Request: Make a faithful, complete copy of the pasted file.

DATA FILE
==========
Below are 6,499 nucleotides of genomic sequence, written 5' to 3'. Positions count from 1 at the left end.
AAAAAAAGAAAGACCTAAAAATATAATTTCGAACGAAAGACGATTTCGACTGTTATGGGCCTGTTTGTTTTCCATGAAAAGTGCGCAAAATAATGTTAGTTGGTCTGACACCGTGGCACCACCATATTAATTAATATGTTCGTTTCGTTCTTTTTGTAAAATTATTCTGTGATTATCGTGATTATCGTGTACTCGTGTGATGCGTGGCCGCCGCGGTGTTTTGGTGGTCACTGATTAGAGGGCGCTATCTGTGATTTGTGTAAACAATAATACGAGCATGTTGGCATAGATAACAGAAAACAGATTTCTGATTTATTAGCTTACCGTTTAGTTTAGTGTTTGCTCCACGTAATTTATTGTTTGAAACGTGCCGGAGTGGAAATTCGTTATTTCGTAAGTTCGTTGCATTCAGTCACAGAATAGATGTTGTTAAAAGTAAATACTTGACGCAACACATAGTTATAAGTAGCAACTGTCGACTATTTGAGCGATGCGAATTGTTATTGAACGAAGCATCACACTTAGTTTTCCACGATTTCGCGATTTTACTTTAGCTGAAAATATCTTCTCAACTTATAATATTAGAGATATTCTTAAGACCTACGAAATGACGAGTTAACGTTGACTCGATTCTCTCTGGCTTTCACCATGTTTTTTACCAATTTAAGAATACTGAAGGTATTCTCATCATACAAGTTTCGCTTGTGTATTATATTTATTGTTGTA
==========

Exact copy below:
Below are 6,499 nucleotides of genomic sequence, written 5' to 3'. Positions count from 1 at the left end.
AAAAAAAGAAAGACCTAAAAATATAATTTCGAACGAAAGACGATTTCGACTGTTATGGGCCTGTTTGTTTTCCATGAAAAGTGCGCAAAATAATGTTAGTTGGTCTGACACCGTGGCACCACCATATTAATTAATATGTTCGTTTCGTTCTTTTTGTAAAATTATTCTGTGATTATCGTGATTATCGTGTACTCGTGTGATGCGTGGCCGCCGCGGTGTTTTGGTGGTCACTGATTAGAGGGCGCTATCTGTGATTTGTGTAAACAATAATACGAGCATGTTGGCATAGATAACAGAAAACAGATTTCTGATTTATTAGCTTACCGTTTAGTTTAGTGTTTGCTCCACGTAATTTATTGTTTGAAACGTGCCGGAGTGGAAATTCGTTATTTCGTAAGTTCGTTGCATTCAGTCACAGAATAGATGTTGTTAAAAGTAAATACTTGACGCAACACATAGTTATAAGTAGCAACTGTCGACTATTTGAGCGATGCGAATTGTTATTGAACGAAGCATCACACTTAGTTTTCCACGATTTCGCGATTTTACTTTAGCTGAAAATATCTTCTCAACTTATAATATTAGAGATATTCTTAAGACCTACGAAATGACGAGTTAACGTTGACTCGATTCTCTCTGGCTTTCACCATGTTTTTTACCAATTTAAGAATACTGAAGGTATTCTCATCATACAAGTTTCGCTTGTGTATTATATTTATTGTTGTA